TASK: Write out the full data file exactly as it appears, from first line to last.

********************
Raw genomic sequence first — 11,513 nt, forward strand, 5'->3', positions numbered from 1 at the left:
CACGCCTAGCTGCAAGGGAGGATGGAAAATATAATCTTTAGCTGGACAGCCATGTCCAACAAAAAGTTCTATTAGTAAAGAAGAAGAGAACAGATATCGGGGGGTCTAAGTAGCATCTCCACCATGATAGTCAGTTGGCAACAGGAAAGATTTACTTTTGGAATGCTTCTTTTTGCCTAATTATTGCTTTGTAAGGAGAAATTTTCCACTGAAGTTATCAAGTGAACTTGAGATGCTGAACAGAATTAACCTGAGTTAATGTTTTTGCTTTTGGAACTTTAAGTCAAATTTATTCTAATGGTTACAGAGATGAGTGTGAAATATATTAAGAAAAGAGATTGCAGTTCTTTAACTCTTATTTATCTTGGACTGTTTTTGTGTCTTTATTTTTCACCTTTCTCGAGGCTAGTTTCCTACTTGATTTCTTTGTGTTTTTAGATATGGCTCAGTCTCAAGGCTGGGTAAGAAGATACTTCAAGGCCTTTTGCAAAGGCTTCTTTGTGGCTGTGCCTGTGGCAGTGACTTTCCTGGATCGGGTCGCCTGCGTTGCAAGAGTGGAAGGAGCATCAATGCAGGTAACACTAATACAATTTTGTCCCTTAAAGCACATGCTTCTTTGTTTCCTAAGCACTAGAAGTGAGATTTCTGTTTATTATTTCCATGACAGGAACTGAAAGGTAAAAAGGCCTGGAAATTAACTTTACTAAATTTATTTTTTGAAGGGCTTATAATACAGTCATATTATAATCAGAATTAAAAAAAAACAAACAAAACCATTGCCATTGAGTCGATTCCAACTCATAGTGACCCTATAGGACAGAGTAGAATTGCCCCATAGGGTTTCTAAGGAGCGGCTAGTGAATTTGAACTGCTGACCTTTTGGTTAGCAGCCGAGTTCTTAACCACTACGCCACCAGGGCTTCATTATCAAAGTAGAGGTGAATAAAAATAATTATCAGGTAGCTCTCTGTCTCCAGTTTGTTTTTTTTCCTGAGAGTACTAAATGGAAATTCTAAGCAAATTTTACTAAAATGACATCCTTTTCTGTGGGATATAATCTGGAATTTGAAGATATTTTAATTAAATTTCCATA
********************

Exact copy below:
Raw genomic sequence first — 11,513 nt, forward strand, 5'->3', positions numbered from 1 at the left:
CACGCCTAGCTGCAAGGGAGGATGGAAAATATAATCTTTAGCTGGACAGCCATGTCCAACAAAAAGTTCTATTAGTAAAGAAGAAGAGAACAGATATCGGGGGGTCTAAGTAGCATCTCCACCATGATAGTCAGTTGGCAACAGGAAAGATTTACTTTTGGAATGCTTCTTTTTGCCTAATTATTGCTTTGTAAGGAGAAATTTTCCACTGAAGTTATCAAGTGAACTTGAGATGCTGAACAGAATTAACCTGAGTTAATGTTTTTGCTTTTGGAACTTTAAGTCAAATTTATTCTAATGGTTACAGAGATGAGTGTGAAATATATTAAGAAAAGAGATTGCAGTTCTTTAACTCTTATTTATCTTGGACTGTTTTTGTGTCTTTATTTTTCACCTTTCTCGAGGCTAGTTTCCTACTTGATTTCTTTGTGTTTTTAGATATGGCTCAGTCTCAAGGCTGGGTAAGAAGATACTTCAAGGCCTTTTGCAAAGGCTTCTTTGTGGCTGTGCCTGTGGCAGTGACTTTCCTGGATCGGGTCGCCTGCGTTGCAAGAGTGGAAGGAGCATCAATGCAGGTAACACTAATACAATTTTGTCCCTTAAAGCACATGCTTCTTTGTTTCCTAAGCACTAGAAGTGAGATTTCTGTTTATTATTTCCATGACAGGAACTGAAAGGTAAAAAGGCCTGGAAATTAACTTTACTAAATTTATTTTTTGAAGGGCTTATAATACAGTCATATTATAATCAGAATTAAAAAAAAACAAACAAAACCATTGCCATTGAGTCGATTCCAACTCATAGTGACCCTATAGGACAGAGTAGAATTGCCCCATAGGGTTTCTAAGGAGCGGCTAGTGAATTTGAACTGCTGACCTTTTGGTTAGCAGCCGAGTTCTTAACCACTACGCCACCAGGGCTTCATTATCAAAGTAGAGGTGAATAAAAATAATTATCAGGTAGCTCTCTGTCTCCAGTTTGTTTTTTTTCCTGAGAGTACTAAATGGAAATTCTAAGCAAATTTTACTAAAATGACATCCTTTTCTGTGGGATATAATCTGGAATTTGAAGATATTTTAATTAAATTTCCATA